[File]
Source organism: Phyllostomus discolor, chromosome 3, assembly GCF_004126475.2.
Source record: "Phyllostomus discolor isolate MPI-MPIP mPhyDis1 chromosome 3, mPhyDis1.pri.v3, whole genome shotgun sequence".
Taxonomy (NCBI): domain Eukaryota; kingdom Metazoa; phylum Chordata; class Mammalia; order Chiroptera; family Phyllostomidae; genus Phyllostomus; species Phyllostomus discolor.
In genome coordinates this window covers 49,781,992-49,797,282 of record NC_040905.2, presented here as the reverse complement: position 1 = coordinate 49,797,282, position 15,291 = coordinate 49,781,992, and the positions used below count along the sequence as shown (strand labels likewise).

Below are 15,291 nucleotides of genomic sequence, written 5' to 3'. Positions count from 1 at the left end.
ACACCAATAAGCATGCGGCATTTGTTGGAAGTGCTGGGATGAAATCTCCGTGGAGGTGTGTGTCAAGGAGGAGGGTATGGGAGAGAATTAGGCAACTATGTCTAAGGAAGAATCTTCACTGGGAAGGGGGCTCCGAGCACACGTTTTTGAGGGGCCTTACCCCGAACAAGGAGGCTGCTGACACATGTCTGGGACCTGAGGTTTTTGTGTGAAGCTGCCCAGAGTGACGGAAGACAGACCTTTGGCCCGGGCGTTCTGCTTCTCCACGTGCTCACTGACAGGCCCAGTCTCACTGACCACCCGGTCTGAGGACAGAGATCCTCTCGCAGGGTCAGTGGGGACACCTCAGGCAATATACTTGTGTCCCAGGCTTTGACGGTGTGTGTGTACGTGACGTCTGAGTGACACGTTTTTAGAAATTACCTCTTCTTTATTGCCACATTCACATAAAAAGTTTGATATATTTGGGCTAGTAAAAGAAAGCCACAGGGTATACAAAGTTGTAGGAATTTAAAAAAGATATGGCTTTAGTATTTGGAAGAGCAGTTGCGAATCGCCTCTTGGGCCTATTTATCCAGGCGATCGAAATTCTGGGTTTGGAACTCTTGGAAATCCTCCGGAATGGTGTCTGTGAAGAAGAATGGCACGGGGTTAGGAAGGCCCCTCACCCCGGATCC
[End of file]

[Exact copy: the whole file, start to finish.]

Source organism: Phyllostomus discolor, chromosome 3, assembly GCF_004126475.2.
Source record: "Phyllostomus discolor isolate MPI-MPIP mPhyDis1 chromosome 3, mPhyDis1.pri.v3, whole genome shotgun sequence".
Taxonomy (NCBI): domain Eukaryota; kingdom Metazoa; phylum Chordata; class Mammalia; order Chiroptera; family Phyllostomidae; genus Phyllostomus; species Phyllostomus discolor.
In genome coordinates this window covers 49,781,992-49,797,282 of record NC_040905.2, presented here as the reverse complement: position 1 = coordinate 49,797,282, position 15,291 = coordinate 49,781,992, and the positions used below count along the sequence as shown (strand labels likewise).

Below are 15,291 nucleotides of genomic sequence, written 5' to 3'. Positions count from 1 at the left end.
ACACCAATAAGCATGCGGCATTTGTTGGAAGTGCTGGGATGAAATCTCCGTGGAGGTGTGTGTCAAGGAGGAGGGTATGGGAGAGAATTAGGCAACTATGTCTAAGGAAGAATCTTCACTGGGAAGGGGGCTCCGAGCACACGTTTTTGAGGGGCCTTACCCCGAACAAGGAGGCTGCTGACACATGTCTGGGACCTGAGGTTTTTGTGTGAAGCTGCCCAGAGTGACGGAAGACAGACCTTTGGCCCGGGCGTTCTGCTTCTCCACGTGCTCACTGACAGGCCCAGTCTCACTGACCACCCGGTCTGAGGACAGAGATCCTCTCGCAGGGTCAGTGGGGACACCTCAGGCAATATACTTGTGTCCCAGGCTTTGACGGTGTGTGTGTACGTGACGTCTGAGTGACACGTTTTTAGAAATTACCTCTTCTTTATTGCCACATTCACATAAAAAGTTTGATATATTTGGGCTAGTAAAAGAAAGCCACAGGGTATACAAAGTTGTAGGAATTTAAAAAAGATATGGCTTTAGTATTTGGAAGAGCAGTTGCGAATCGCCTCTTGGGCCTATTTATCCAGGCGATCGAAATTCTGGGTTTGGAACTCTTGGAAATCCTCCGGAATGGTGTCTGTGAAGAAGAATGGCACGGGGTTAGGAAGGCCCCTCACCCCGGATCC